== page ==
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In light of the grocery store’s dual role as one of the most visited destinations in American life and its unique position to help impart trusted, sound nutritional information and education, Roundy Supermarkets’ Pick ’n Save, Copps and Rainbow banners have joined forces with Chicago-based Field Trip Factory to invite area classrooms to take part in its “Be a Smart Shopper!” program.
The program will enable children to explore the aisles of Pick ’n Save, Copps and Rainbow stores while offering tools, ideas and information to help them fight obesity and learn the importance of health and wellness, how to plan meals easily, and how to make good food choices through discussion and sampling.
“Our stores are dedicated to finding new ways to help educate children about the importance of making beneficial food choices,” said Bob Mariano, chairman and CEO of Milwaukee-based Roundy’s. “It is important that we start early to set the stage for a lifetime of healthy eating habits.”
“The Be a Smart Shopper! program brings learning to life in the classroom and in the community,” added Field Trip Factory president Susan Singer. “Through our partnership with Roundy’s, we are providing an experienced-based learning opportunity that delivers positive change in the behaviors and attitudes that affect our children’s health and well-being.”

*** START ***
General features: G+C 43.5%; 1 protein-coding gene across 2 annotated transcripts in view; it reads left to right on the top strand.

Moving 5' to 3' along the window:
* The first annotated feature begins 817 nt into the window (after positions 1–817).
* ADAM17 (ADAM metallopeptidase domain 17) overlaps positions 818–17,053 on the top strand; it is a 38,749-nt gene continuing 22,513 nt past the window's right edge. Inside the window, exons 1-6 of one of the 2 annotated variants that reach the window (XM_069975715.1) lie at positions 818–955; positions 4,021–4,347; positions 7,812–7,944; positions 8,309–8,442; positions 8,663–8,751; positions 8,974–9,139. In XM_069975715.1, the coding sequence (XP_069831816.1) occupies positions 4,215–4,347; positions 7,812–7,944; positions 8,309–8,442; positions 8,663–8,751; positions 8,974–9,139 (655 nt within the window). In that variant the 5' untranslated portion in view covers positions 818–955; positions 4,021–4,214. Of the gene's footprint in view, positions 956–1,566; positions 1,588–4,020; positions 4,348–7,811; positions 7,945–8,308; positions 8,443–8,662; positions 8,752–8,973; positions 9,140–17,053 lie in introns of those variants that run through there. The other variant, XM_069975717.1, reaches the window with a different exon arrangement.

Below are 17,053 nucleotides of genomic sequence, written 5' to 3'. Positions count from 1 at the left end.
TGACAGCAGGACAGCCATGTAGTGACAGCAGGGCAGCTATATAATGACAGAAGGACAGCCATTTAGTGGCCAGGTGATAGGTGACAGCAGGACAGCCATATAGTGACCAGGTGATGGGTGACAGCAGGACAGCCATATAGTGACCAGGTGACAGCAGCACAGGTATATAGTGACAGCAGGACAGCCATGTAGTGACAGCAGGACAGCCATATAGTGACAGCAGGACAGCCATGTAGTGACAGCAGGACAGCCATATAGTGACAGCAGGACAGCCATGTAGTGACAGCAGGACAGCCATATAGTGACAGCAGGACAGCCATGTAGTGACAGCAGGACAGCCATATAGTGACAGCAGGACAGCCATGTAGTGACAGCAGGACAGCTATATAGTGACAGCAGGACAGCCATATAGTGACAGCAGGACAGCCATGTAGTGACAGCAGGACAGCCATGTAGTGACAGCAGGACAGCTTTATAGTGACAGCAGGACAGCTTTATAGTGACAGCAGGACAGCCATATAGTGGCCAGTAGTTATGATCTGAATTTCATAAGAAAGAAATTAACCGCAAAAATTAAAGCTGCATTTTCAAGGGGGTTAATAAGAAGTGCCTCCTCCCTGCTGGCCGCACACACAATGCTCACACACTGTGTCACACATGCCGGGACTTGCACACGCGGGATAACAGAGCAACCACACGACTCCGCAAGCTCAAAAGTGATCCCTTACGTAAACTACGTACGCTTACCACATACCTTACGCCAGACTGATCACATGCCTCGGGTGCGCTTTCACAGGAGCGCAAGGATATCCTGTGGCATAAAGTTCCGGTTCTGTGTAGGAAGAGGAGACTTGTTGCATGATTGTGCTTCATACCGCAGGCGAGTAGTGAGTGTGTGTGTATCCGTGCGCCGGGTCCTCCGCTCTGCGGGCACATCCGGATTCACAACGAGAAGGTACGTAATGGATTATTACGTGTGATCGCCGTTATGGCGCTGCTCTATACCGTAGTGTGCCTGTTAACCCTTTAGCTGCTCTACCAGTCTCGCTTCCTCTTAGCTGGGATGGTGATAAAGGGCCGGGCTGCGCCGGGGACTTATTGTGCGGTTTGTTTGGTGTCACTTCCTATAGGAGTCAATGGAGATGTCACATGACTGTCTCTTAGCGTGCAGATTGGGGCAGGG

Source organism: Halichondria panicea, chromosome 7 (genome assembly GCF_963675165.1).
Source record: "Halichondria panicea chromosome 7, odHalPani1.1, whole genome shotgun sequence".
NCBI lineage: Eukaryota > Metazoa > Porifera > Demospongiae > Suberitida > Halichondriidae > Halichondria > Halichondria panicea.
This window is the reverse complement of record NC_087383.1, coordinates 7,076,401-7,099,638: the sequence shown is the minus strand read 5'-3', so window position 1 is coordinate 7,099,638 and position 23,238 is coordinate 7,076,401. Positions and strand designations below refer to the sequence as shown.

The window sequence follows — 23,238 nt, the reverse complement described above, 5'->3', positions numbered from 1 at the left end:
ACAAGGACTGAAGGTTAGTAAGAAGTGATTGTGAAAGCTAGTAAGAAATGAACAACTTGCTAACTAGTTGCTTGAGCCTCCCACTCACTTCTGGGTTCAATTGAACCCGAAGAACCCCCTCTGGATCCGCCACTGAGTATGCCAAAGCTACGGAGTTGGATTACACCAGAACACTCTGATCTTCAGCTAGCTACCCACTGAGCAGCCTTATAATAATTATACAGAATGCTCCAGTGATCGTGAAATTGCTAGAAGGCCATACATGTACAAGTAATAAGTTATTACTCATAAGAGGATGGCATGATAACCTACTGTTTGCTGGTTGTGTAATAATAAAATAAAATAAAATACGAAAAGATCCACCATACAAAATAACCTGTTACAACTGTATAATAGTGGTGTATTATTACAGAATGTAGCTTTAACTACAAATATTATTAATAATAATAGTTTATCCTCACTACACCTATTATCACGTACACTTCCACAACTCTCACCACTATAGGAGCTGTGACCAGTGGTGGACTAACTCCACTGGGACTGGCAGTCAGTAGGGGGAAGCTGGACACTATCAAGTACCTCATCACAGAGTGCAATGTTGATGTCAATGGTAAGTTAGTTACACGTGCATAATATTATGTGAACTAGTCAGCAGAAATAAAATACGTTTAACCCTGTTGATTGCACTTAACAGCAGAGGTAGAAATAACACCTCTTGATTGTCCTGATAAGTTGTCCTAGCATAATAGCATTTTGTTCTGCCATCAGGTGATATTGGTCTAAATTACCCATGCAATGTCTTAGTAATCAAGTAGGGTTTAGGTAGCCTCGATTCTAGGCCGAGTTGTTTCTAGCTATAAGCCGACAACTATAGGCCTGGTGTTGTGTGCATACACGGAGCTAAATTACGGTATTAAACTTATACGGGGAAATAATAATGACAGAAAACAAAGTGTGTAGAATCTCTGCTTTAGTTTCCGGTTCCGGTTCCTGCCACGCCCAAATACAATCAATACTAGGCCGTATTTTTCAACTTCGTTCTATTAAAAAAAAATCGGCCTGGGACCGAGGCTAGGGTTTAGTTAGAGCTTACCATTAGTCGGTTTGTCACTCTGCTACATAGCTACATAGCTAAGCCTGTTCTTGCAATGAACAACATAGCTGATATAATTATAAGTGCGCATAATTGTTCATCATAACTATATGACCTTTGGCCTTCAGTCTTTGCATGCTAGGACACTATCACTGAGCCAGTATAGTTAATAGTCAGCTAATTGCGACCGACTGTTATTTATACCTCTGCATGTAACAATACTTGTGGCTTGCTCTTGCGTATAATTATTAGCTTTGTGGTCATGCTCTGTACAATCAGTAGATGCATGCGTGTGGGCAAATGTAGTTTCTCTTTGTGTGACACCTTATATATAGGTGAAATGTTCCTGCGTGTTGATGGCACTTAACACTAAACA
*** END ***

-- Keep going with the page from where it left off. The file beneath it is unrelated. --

Studies show that hands-on learning experiences increase lesson retention by 85 percent. However, school funding for such experiences, like field trips, is being cut across the board. Singer said that store field trips help make hands-on learning more accessible.
Roundy’s new kid-focused program is free for children in grades pre-K through 6, and each field trip is modified by trained tour planners to be grade-appropriate. The trips are 60 to 90 minutes in length, and limited to 30 students per tour. Roundy’s stores have been conducting Be a Smart Shopper! tours since 2004.
Roundy’s Supermarkets, Inc. operates 154 retail grocery stores and 88 pharmacies under the Pick ’n Save, Copps, Rainbow and Metro Market banners in Wisconsin and Minnesota.